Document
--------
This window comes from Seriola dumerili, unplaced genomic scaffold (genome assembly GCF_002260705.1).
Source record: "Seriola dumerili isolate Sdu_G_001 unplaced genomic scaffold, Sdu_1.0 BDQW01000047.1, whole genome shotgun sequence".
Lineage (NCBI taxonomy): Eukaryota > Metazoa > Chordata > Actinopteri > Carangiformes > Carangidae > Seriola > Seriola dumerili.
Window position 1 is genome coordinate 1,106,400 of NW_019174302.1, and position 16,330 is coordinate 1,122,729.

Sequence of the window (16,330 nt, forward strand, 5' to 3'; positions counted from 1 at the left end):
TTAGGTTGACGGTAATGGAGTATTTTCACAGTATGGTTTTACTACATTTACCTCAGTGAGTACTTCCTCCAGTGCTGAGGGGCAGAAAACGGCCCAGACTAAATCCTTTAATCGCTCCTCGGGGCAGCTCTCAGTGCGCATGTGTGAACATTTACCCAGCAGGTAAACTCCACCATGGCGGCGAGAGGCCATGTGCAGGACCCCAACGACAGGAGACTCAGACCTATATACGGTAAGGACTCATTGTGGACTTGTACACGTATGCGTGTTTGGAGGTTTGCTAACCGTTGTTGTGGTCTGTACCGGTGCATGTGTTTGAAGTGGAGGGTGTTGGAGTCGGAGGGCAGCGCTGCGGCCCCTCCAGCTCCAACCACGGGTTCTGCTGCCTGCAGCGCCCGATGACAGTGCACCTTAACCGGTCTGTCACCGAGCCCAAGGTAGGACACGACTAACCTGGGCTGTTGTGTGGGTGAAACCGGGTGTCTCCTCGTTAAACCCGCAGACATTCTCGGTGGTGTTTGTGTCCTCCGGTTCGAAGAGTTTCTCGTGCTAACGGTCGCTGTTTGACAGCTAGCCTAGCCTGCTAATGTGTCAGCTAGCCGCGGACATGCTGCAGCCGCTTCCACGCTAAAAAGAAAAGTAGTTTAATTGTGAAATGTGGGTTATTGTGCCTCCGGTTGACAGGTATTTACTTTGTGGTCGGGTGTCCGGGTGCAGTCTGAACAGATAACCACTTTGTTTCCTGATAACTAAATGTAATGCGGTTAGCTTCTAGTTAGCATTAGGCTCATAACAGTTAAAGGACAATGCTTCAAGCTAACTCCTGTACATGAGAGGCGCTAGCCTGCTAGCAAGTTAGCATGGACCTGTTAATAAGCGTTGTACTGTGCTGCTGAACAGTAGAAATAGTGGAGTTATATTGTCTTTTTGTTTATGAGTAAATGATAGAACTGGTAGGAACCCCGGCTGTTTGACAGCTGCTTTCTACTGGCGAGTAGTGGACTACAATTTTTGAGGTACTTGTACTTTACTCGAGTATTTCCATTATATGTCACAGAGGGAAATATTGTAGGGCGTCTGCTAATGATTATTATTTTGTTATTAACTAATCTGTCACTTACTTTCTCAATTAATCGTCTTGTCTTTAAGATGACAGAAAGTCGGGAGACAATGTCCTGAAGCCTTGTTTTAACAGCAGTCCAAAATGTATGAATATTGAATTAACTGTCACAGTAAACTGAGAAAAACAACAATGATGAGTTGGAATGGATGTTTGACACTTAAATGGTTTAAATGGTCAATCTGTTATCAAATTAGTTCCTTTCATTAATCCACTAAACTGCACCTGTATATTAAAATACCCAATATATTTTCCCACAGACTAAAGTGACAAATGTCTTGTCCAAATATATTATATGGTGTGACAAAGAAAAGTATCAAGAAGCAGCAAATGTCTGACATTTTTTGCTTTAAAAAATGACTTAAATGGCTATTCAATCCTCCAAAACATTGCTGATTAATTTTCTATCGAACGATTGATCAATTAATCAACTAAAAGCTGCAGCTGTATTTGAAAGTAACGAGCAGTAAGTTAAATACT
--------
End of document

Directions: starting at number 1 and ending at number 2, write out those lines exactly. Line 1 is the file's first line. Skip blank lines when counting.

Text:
This window comes from Seriola dumerili, unplaced genomic scaffold (genome assembly GCF_002260705.1).
Source record: "Seriola dumerili isolate Sdu_G_001 unplaced genomic scaffold, Sdu_1.0 BDQW01000047.1, whole genome shotgun sequence".